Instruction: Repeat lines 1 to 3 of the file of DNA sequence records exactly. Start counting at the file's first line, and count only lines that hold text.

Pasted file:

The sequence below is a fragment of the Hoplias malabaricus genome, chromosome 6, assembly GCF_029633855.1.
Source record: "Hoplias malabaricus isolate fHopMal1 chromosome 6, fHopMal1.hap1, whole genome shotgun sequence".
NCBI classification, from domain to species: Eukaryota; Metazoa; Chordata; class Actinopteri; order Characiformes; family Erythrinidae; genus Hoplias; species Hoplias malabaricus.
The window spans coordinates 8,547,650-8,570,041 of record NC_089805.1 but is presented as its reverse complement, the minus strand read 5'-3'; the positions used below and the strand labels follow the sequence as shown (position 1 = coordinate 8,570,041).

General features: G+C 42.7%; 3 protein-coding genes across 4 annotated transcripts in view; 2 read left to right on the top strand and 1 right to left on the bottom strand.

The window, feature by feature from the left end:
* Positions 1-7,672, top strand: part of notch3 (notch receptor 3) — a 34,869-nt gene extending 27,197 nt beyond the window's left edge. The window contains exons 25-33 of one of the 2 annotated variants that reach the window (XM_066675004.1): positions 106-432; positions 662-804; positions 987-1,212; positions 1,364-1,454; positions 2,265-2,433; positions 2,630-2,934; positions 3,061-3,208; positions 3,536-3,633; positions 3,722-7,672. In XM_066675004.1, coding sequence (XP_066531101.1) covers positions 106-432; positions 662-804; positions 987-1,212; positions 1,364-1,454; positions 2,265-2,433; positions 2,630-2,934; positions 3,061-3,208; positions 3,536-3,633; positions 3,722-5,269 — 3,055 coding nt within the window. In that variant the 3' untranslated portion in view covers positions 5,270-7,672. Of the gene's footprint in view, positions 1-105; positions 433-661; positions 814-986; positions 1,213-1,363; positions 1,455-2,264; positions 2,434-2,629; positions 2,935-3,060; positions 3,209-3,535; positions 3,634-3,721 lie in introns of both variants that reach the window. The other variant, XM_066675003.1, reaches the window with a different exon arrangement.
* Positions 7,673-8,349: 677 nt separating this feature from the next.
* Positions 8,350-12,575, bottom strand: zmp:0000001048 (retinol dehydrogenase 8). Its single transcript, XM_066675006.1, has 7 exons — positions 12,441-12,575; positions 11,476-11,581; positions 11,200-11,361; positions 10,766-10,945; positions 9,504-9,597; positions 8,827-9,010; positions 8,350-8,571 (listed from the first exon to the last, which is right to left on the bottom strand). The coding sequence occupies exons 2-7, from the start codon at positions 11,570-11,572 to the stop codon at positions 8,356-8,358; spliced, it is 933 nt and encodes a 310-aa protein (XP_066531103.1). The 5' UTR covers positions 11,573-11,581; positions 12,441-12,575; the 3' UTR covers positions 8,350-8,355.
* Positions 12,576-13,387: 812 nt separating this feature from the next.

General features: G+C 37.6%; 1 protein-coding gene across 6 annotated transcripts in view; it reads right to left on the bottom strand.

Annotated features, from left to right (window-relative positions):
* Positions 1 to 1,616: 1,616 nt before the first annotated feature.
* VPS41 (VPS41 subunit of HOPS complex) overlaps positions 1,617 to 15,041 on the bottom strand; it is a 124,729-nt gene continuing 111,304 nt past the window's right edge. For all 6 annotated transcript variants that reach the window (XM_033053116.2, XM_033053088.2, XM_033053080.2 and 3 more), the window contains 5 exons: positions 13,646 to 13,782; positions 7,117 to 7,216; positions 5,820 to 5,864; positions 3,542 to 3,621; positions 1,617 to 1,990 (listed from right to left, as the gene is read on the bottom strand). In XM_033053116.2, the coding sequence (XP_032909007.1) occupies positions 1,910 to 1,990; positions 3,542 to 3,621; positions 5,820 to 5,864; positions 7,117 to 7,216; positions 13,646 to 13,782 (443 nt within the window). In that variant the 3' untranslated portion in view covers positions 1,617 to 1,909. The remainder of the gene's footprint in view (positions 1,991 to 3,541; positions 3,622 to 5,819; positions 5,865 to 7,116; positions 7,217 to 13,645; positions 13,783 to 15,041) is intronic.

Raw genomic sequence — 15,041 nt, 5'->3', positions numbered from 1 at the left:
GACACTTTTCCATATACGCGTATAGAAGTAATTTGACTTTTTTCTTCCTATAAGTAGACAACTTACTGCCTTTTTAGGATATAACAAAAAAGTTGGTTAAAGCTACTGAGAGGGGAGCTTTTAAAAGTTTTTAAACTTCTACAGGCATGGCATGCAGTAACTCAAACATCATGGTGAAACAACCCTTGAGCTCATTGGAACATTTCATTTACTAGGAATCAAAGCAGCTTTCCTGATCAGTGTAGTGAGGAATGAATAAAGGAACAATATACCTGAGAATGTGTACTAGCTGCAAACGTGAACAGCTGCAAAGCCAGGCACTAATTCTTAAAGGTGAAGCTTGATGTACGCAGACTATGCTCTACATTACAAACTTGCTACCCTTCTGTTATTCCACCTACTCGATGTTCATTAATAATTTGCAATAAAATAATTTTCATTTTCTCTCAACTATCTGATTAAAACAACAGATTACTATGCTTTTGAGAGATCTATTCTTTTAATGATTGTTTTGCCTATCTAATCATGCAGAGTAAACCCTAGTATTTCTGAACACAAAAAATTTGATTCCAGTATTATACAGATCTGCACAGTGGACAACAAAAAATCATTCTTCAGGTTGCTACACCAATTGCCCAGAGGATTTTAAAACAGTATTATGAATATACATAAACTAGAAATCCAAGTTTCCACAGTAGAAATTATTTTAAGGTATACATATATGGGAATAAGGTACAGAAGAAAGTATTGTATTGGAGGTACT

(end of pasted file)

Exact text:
The sequence below is a fragment of the Hoplias malabaricus genome, chromosome 6, assembly GCF_029633855.1.
Source record: "Hoplias malabaricus isolate fHopMal1 chromosome 6, fHopMal1.hap1, whole genome shotgun sequence".
NCBI classification, from domain to species: Eukaryota; Metazoa; Chordata; class Actinopteri; order Characiformes; family Erythrinidae; genus Hoplias; species Hoplias malabaricus.